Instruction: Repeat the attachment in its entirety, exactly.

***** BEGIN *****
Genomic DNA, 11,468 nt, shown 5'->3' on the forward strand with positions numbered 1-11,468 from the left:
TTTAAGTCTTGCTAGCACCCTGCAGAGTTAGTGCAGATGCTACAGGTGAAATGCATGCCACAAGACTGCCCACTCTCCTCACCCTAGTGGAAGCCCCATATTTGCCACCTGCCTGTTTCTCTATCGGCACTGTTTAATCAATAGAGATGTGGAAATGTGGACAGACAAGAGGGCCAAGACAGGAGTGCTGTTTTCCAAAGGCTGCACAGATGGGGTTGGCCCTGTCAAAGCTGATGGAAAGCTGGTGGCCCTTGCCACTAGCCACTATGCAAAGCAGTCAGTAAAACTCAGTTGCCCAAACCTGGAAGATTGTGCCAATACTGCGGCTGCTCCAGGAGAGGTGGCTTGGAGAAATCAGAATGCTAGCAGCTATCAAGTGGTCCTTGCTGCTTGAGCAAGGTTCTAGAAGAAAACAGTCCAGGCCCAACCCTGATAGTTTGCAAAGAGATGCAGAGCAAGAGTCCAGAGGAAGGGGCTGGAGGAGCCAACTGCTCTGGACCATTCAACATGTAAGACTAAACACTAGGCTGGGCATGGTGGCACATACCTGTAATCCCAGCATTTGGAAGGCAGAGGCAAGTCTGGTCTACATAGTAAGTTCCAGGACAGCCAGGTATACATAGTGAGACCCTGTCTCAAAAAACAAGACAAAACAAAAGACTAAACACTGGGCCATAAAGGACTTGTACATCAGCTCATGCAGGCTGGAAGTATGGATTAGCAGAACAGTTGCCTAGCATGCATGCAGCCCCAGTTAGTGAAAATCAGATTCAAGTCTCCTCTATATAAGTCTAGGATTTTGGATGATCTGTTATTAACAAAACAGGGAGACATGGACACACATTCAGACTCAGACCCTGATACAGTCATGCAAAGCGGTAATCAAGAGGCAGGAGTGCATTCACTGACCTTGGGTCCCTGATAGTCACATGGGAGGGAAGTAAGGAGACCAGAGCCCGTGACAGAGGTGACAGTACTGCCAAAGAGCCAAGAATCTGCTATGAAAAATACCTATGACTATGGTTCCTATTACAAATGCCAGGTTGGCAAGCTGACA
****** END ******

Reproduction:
Genomic DNA, 11,468 nt, shown 5'->3' on the forward strand with positions numbered 1-11,468 from the left:
TTTAAGTCTTGCTAGCACCCTGCAGAGTTAGTGCAGATGCTACAGGTGAAATGCATGCCACAAGACTGCCCACTCTCCTCACCCTAGTGGAAGCCCCATATTTGCCACCTGCCTGTTTCTCTATCGGCACTGTTTAATCAATAGAGATGTGGAAATGTGGACAGACAAGAGGGCCAAGACAGGAGTGCTGTTTTCCAAAGGCTGCACAGATGGGGTTGGCCCTGTCAAAGCTGATGGAAAGCTGGTGGCCCTTGCCACTAGCCACTATGCAAAGCAGTCAGTAAAACTCAGTTGCCCAAACCTGGAAGATTGTGCCAATACTGCGGCTGCTCCAGGAGAGGTGGCTTGGAGAAATCAGAATGCTAGCAGCTATCAAGTGGTCCTTGCTGCTTGAGCAAGGTTCTAGAAGAAAACAGTCCAGGCCCAACCCTGATAGTTTGCAAAGAGATGCAGAGCAAGAGTCCAGAGGAAGGGGCTGGAGGAGCCAACTGCTCTGGACCATTCAACATGTAAGACTAAACACTAGGCTGGGCATGGTGGCACATACCTGTAATCCCAGCATTTGGAAGGCAGAGGCAAGTCTGGTCTACATAGTAAGTTCCAGGACAGCCAGGTATACATAGTGAGACCCTGTCTCAAAAAACAAGACAAAACAAAAGACTAAACACTGGGCCATAAAGGACTTGTACATCAGCTCATGCAGGCTGGAAGTATGGATTAGCAGAACAGTTGCCTAGCATGCATGCAGCCCCAGTTAGTGAAAATCAGATTCAAGTCTCCTCTATATAAGTCTAGGATTTTGGATGATCTGTTATTAACAAAACAGGGAGACATGGACACACATTCAGACTCAGACCCTGATACAGTCATGCAAAGCGGTAATCAAGAGGCAGGAGTGCATTCACTGACCTTGGGTCCCTGATAGTCACATGGGAGGGAAGTAAGGAGACCAGAGCCCGTGACAGAGGTGACAGTACTGCCAAAGAGCCAAGAATCTGCTATGAAAAATACCTATGACTATGGTTCCTATTACAAATGCCAGGTTGGCAAGCTGACA